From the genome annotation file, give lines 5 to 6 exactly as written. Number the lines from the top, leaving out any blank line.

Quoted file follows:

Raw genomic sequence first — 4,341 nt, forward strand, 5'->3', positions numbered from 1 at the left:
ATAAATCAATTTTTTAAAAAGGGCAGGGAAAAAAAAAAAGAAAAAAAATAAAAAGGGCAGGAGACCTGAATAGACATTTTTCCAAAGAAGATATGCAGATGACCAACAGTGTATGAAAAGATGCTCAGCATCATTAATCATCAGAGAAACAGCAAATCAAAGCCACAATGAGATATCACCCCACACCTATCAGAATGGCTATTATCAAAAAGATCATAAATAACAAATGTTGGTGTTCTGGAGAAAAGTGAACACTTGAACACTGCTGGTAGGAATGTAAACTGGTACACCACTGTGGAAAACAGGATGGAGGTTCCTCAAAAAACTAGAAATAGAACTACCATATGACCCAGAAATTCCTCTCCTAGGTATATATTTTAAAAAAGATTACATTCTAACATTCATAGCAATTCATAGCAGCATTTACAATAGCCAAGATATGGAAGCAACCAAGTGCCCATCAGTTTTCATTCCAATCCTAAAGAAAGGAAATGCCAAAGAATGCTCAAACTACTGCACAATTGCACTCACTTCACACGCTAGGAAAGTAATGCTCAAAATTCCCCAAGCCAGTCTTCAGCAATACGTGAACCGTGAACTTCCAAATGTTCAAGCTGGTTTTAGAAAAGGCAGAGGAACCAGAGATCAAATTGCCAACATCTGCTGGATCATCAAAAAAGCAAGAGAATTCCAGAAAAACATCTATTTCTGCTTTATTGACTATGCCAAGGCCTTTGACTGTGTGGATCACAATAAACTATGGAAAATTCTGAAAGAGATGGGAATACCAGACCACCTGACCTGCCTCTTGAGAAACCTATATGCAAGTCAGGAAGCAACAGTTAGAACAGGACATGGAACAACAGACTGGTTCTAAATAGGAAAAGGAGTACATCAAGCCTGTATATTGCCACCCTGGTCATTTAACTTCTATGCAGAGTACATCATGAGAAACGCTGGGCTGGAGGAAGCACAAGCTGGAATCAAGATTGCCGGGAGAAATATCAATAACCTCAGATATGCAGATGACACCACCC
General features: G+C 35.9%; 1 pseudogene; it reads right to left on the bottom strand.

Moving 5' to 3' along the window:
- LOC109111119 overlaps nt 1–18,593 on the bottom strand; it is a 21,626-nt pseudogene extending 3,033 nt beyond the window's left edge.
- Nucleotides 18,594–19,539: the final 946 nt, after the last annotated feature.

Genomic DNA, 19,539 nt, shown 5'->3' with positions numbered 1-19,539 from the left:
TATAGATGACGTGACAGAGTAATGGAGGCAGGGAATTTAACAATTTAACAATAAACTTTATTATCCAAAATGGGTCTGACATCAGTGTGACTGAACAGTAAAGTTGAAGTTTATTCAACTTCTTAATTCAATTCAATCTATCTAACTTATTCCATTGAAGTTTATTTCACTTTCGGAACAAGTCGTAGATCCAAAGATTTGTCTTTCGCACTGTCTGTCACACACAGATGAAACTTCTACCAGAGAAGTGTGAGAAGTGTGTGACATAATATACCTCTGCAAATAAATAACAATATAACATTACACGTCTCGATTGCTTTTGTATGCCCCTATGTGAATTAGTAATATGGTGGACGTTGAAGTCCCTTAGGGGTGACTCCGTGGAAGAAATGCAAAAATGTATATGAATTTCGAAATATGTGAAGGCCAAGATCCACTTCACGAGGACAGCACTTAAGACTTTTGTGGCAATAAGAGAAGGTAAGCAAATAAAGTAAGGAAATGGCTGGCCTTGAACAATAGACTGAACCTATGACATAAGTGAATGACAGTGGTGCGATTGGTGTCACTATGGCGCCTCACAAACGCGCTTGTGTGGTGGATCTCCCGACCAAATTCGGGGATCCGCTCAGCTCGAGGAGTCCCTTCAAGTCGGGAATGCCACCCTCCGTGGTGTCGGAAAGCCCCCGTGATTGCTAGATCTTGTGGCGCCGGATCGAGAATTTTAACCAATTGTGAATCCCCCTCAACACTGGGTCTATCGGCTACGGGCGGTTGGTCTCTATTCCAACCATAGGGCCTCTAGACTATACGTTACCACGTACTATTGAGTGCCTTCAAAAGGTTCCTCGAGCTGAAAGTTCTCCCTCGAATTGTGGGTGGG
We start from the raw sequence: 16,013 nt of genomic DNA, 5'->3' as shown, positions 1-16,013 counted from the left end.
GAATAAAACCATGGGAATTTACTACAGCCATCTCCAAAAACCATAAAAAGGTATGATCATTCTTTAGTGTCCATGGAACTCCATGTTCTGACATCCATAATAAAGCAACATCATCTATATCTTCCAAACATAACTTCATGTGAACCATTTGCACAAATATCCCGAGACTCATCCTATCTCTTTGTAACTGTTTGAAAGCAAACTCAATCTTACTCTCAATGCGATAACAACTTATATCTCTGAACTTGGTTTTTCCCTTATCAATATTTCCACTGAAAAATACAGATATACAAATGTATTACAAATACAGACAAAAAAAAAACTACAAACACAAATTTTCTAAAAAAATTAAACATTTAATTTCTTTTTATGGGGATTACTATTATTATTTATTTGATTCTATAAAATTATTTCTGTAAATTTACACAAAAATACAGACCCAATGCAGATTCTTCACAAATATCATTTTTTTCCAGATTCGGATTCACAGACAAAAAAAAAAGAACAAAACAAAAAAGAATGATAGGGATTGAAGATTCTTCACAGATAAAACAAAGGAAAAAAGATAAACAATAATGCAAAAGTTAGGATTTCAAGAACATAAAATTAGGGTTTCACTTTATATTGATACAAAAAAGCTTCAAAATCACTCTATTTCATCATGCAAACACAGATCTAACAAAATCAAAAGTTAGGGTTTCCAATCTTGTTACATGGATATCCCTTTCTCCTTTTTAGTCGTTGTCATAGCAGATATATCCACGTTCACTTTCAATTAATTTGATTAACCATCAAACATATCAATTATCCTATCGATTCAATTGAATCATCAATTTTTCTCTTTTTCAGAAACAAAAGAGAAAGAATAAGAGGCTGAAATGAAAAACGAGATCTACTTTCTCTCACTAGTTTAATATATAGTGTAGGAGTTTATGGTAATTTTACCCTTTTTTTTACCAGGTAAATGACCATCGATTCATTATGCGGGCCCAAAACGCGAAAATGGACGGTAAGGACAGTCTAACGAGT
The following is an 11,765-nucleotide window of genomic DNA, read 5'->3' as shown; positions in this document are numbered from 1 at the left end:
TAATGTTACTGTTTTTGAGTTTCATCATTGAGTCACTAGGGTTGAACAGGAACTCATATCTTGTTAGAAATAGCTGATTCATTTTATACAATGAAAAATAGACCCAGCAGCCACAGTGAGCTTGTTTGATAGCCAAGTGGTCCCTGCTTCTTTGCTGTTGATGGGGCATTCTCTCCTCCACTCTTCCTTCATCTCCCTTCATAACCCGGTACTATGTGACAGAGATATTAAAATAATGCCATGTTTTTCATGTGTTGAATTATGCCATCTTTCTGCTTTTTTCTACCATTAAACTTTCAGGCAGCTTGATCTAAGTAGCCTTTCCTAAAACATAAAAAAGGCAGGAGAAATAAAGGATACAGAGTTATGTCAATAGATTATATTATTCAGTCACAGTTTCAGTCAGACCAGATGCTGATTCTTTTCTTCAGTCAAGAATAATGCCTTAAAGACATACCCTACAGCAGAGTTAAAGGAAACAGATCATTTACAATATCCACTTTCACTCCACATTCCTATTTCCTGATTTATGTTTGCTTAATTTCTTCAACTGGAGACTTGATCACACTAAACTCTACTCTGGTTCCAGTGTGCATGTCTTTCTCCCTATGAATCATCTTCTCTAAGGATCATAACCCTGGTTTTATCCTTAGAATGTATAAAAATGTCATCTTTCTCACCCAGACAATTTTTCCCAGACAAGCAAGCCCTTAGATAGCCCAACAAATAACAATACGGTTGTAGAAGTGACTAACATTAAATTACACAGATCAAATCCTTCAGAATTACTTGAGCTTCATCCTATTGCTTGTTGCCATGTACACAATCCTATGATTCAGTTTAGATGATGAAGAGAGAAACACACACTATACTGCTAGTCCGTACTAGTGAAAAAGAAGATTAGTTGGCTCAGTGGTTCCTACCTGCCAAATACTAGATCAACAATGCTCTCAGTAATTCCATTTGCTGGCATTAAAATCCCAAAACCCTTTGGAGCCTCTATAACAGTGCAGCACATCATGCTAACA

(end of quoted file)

- LOC109111119 overlaps nt 1–18,593 on the bottom strand; it is a 21,626-nt pseudogene extending 3,033 nt beyond the window's left edge.
- Nucleotides 18,594–19,539: the final 946 nt, after the last annotated feature.